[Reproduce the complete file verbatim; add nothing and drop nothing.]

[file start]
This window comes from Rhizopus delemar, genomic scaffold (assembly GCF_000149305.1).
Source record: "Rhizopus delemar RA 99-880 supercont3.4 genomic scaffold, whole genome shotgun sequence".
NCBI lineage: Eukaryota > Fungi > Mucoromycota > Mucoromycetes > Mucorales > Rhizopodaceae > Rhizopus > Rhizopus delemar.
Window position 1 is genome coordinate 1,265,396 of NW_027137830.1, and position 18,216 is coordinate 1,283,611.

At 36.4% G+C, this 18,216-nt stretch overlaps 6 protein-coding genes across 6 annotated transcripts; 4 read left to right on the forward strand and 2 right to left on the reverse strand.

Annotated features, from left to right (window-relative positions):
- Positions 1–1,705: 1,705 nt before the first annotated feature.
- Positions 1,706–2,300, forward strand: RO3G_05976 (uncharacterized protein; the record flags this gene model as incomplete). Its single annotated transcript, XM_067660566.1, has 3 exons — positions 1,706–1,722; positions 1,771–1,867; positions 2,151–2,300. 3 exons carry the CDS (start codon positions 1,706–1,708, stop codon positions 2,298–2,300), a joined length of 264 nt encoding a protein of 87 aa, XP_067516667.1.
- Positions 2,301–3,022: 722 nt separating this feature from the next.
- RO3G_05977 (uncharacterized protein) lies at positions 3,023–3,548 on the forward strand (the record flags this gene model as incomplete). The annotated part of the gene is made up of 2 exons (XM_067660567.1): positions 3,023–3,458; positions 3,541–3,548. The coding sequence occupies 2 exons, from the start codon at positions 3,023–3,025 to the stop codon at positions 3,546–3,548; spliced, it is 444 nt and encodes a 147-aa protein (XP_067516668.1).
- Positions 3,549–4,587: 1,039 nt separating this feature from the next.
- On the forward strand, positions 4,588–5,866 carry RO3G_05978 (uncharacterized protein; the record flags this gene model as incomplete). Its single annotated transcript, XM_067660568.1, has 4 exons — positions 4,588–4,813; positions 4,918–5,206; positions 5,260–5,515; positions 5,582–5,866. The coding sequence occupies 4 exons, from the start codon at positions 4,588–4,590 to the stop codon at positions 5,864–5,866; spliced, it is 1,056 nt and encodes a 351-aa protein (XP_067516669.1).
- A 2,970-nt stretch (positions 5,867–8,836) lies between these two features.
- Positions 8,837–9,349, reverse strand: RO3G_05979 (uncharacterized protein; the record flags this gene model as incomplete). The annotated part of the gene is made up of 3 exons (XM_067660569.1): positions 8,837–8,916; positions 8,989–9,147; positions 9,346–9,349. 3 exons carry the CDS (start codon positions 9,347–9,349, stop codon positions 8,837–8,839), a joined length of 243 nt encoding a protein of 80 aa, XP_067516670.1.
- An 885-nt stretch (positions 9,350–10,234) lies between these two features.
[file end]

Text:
This window comes from Rhizopus delemar, genomic scaffold (assembly GCF_000149305.1).
Source record: "Rhizopus delemar RA 99-880 supercont3.4 genomic scaffold, whole genome shotgun sequence".
NCBI lineage: Eukaryota > Fungi > Mucoromycota > Mucoromycetes > Mucorales > Rhizopodaceae > Rhizopus > Rhizopus delemar.
Window position 1 is genome coordinate 1,265,396 of NW_027137830.1, and position 18,216 is coordinate 1,283,611.

At 36.4% G+C, this 18,216-nt stretch overlaps 6 protein-coding genes across 6 annotated transcripts; 4 read left to right on the forward strand and 2 right to left on the reverse strand.

Annotated features, from left to right (window-relative positions):
- Positions 1–1,705: 1,705 nt before the first annotated feature.
- Positions 1,706–2,300, forward strand: RO3G_05976 (uncharacterized protein; the record flags this gene model as incomplete). Its single annotated transcript, XM_067660566.1, has 3 exons — positions 1,706–1,722; positions 1,771–1,867; positions 2,151–2,300. 3 exons carry the CDS (start codon positions 1,706–1,708, stop codon positions 2,298–2,300), a joined length of 264 nt encoding a protein of 87 aa, XP_067516667.1.
- Positions 2,301–3,022: 722 nt separating this feature from the next.
- RO3G_05977 (uncharacterized protein) lies at positions 3,023–3,548 on the forward strand (the record flags this gene model as incomplete). The annotated part of the gene is made up of 2 exons (XM_067660567.1): positions 3,023–3,458; positions 3,541–3,548. The coding sequence occupies 2 exons, from the start codon at positions 3,023–3,025 to the stop codon at positions 3,546–3,548; spliced, it is 444 nt and encodes a 147-aa protein (XP_067516668.1).
- Positions 3,549–4,587: 1,039 nt separating this feature from the next.
- On the forward strand, positions 4,588–5,866 carry RO3G_05978 (uncharacterized protein; the record flags this gene model as incomplete). Its single annotated transcript, XM_067660568.1, has 4 exons — positions 4,588–4,813; positions 4,918–5,206; positions 5,260–5,515; positions 5,582–5,866. The coding sequence occupies 4 exons, from the start codon at positions 4,588–4,590 to the stop codon at positions 5,864–5,866; spliced, it is 1,056 nt and encodes a 351-aa protein (XP_067516669.1).
- A 2,970-nt stretch (positions 5,867–8,836) lies between these two features.
- Positions 8,837–9,349, reverse strand: RO3G_05979 (uncharacterized protein; the record flags this gene model as incomplete). The annotated part of the gene is made up of 3 exons (XM_067660569.1): positions 8,837–8,916; positions 8,989–9,147; positions 9,346–9,349. 3 exons carry the CDS (start codon positions 9,347–9,349, stop codon positions 8,837–8,839), a joined length of 243 nt encoding a protein of 80 aa, XP_067516670.1.
- An 885-nt stretch (positions 9,350–10,234) lies between these two features.